Jeremy Corbyn was on Saturday re-elected leader of Britain's opposition Labour party, comfortably defeating his challenger Owen Smith.
Corbyn won 61.8 per cent of the total vote, an even larger margin of victory than last year, and called for party unity and vowed to get Labour election ready.
“We have much more in common than divides us. As far as I am concerned let’s wipe that slate clean. We are proud as a party that we are not afraid to discuss openly, to debate and disagree. That is essential for a party that wants to change things for the better and isn’t prepared to accept things as they are,” he said.
“Together arguing for the real change this country needs I have no doubt that this party can win the next general election,” he added.
More than half a million party members, trade unionists and registered supporters voted in the contest.
In a result announced on the eve of Labour’s party conference in Liverpool, Corbyn won 3,13,209 votes, compared with Smith's 1,93,229.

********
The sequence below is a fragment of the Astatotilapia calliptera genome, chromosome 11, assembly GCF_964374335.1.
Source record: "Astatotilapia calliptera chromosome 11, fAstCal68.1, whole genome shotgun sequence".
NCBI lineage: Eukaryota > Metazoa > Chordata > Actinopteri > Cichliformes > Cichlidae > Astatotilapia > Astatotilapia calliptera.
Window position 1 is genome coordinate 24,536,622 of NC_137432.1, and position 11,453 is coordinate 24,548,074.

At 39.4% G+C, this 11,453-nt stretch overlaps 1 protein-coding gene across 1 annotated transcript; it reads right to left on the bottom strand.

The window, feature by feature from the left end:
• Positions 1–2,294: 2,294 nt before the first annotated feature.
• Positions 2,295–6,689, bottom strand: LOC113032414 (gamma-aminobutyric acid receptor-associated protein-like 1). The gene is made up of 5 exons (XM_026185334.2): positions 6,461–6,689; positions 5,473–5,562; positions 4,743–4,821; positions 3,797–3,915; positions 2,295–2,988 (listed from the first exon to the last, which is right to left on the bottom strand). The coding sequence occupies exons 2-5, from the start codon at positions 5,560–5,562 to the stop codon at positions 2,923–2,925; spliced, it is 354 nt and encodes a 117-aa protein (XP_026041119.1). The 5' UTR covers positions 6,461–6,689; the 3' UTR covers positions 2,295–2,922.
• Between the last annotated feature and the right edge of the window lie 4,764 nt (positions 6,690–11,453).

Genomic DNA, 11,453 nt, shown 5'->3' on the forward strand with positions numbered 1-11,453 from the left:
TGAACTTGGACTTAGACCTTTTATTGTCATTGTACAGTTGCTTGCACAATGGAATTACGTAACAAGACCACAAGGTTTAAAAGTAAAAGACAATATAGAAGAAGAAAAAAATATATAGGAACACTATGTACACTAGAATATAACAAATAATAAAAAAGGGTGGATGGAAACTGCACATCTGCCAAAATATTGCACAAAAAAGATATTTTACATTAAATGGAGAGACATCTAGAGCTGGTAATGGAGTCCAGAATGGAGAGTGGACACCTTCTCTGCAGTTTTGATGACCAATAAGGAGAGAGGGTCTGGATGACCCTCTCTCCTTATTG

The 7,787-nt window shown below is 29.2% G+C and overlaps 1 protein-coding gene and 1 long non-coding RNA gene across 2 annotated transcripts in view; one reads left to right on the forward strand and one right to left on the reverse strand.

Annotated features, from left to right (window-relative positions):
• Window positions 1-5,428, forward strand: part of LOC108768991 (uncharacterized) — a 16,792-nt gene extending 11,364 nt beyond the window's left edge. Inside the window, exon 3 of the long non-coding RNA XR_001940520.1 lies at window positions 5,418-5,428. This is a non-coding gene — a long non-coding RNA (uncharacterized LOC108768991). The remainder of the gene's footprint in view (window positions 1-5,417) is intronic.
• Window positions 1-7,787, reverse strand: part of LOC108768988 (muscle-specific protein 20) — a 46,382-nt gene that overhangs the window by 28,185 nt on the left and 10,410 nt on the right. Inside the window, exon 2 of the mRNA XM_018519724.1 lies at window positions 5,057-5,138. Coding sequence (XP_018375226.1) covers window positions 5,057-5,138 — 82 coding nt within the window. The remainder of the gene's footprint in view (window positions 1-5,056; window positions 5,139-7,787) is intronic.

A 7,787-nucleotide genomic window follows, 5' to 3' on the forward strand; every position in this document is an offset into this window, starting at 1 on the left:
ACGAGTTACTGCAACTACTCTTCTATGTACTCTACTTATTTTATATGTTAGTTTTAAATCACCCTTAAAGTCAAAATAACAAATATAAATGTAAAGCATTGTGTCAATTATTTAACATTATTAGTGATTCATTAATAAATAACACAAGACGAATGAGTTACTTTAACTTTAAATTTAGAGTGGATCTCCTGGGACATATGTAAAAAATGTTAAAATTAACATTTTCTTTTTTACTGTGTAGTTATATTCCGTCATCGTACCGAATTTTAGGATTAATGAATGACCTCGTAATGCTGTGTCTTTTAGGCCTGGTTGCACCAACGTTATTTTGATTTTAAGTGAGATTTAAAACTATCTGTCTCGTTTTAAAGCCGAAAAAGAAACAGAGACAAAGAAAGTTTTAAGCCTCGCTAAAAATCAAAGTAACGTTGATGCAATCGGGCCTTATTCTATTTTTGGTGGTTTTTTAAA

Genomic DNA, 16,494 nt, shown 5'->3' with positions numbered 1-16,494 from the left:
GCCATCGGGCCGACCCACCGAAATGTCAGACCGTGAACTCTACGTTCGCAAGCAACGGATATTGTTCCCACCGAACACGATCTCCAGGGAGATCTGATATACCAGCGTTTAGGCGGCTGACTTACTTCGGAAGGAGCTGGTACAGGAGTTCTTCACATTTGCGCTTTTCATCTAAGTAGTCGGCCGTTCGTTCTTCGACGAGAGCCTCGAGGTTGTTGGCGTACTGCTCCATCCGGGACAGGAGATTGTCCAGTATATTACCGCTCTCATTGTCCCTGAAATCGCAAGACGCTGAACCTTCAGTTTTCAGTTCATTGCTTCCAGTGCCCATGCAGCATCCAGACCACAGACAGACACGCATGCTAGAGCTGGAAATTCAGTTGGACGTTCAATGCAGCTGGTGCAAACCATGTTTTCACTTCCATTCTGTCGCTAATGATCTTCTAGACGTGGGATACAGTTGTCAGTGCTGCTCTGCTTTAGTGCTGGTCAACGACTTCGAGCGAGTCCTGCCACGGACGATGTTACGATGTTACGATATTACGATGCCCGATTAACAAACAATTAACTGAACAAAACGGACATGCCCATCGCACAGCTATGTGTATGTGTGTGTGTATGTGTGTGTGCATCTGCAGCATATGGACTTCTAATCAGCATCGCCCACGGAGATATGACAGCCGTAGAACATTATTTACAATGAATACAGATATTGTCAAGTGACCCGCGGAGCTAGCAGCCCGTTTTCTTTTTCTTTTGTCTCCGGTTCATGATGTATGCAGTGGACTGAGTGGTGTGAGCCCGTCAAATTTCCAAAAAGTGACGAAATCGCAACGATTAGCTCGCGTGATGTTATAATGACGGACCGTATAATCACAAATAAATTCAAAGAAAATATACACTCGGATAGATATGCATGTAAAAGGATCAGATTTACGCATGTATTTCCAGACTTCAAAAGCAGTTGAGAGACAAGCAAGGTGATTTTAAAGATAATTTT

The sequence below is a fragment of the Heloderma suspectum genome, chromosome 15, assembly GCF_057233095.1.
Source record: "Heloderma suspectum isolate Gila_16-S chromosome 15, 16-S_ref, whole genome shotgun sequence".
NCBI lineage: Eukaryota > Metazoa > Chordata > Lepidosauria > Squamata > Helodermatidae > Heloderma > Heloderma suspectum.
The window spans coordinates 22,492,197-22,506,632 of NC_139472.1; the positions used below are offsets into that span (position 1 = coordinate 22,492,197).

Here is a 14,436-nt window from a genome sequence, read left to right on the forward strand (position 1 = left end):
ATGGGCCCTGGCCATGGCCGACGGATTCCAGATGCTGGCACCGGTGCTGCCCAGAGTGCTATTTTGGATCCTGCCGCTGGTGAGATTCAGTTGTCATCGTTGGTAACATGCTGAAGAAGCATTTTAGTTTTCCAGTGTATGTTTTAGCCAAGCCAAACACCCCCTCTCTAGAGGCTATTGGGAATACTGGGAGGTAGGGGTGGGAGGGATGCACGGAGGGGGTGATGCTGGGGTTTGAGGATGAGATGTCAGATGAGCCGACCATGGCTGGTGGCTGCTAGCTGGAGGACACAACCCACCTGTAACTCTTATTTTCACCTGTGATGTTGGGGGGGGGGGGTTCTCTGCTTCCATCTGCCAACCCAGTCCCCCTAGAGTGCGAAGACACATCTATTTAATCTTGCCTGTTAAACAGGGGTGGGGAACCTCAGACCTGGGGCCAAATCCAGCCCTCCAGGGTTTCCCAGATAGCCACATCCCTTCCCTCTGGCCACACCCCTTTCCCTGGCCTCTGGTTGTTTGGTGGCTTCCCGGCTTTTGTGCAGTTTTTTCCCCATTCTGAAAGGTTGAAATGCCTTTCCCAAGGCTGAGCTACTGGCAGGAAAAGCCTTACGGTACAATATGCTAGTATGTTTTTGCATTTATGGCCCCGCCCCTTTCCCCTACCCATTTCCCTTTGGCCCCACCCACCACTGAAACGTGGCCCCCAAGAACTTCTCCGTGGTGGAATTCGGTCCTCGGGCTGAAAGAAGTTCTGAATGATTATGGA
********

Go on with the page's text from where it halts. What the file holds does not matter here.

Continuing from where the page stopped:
There has been speculation that a number of Labour MPs who resigned from Corbyn’s shadow cabinet in June in rebellion against his leadership could return in an attempt to heal the divide over the party’s future direction.
Corbyn was first elected Labour leader in September 2015, when he beat three other candidates and got 59.5 per cent of the vote. Turnout was higher this time around, with 77.6 per cent of the 640,500 eligible party members, trade union members and registered supporters confirmed as taking part.
The two-month campaign aroused strong passions on both sides and led to legal disputes over the rules and who was entitled to vote.
“Owen we’ve had an interesting summer of debates. The debates will no doubt continue because we are part of the same Labour family,” Corbyn told his rival.
“It has been about our Labour family facing the future, looking at how we do things in the future. I will do everything I can to repay the trust and support,” 67-year-old Corbyn said.
He concluded his re-election speech saying, “Labour is a party brimming full of ideas of talent and creativity and so is Britain. Unleashing that potential is the job of all of us. Let’s work together for real change.”